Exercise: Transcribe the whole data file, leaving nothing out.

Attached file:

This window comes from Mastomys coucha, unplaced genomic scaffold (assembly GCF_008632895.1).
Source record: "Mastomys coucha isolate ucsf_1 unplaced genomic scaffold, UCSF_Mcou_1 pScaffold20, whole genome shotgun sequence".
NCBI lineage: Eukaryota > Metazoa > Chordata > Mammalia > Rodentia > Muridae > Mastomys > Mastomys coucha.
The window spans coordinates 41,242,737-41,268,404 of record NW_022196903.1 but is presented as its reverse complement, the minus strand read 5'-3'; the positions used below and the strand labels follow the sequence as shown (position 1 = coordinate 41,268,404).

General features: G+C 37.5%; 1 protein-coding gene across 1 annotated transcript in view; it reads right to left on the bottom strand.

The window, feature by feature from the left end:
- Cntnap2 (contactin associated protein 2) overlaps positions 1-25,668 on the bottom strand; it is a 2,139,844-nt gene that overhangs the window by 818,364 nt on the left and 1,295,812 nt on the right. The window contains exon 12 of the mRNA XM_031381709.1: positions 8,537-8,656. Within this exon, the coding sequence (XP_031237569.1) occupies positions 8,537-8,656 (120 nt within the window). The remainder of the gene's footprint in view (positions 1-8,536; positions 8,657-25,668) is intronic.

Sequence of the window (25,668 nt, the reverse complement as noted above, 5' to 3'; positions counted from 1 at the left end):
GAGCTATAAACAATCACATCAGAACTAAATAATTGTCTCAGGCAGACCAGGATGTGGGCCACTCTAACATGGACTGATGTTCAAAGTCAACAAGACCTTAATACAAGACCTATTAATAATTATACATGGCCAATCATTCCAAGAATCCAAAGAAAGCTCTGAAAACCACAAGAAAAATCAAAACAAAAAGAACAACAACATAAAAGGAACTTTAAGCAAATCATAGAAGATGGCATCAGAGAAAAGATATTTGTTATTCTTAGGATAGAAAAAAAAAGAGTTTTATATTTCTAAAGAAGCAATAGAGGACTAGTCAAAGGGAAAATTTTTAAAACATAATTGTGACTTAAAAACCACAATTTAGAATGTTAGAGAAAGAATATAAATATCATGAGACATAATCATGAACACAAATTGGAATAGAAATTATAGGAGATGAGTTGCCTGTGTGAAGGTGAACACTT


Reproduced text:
This window comes from Mastomys coucha, unplaced genomic scaffold (assembly GCF_008632895.1).
Source record: "Mastomys coucha isolate ucsf_1 unplaced genomic scaffold, UCSF_Mcou_1 pScaffold20, whole genome shotgun sequence".
NCBI lineage: Eukaryota > Metazoa > Chordata > Mammalia > Rodentia > Muridae > Mastomys > Mastomys coucha.
The window spans coordinates 41,242,737-41,268,404 of record NW_022196903.1 but is presented as its reverse complement, the minus strand read 5'-3'; the positions used below and the strand labels follow the sequence as shown (position 1 = coordinate 41,268,404).

General features: G+C 37.5%; 1 protein-coding gene across 1 annotated transcript in view; it reads right to left on the bottom strand.

The window, feature by feature from the left end:
- Cntnap2 (contactin associated protein 2) overlaps positions 1-25,668 on the bottom strand; it is a 2,139,844-nt gene that overhangs the window by 818,364 nt on the left and 1,295,812 nt on the right. The window contains exon 12 of the mRNA XM_031381709.1: positions 8,537-8,656. Within this exon, the coding sequence (XP_031237569.1) occupies positions 8,537-8,656 (120 nt within the window). The remainder of the gene's footprint in view (positions 1-8,536; positions 8,657-25,668) is intronic.

Sequence of the window (25,668 nt, the reverse complement as noted above, 5' to 3'; positions counted from 1 at the left end):
GAGCTATAAACAATCACATCAGAACTAAATAATTGTCTCAGGCAGACCAGGATGTGGGCCACTCTAACATGGACTGATGTTCAAAGTCAACAAGACCTTAATACAAGACCTATTAATAATTATACATGGCCAATCATTCCAAGAATCCAAAGAAAGCTCTGAAAACCACAAGAAAAATCAAAACAAAAAGAACAACAACATAAAAGGAACTTTAAGCAAATCATAGAAGATGGCATCAGAGAAAAGATATTTGTTATTCTTAGGATAGAAAAAAAAAGAGTTTTATATTTCTAAAGAAGCAATAGAGGACTAGTCAAAGGGAAAATTTTTAAAACATAATTGTGACTTAAAAACCACAATTTAGAATGTTAGAGAAAGAATATAAATATCATGAGACATAATCATGAACACAAATTGGAATAGAAATTATAGGAGATGAGTTGCCTGTGTGAAGGTGAACACTT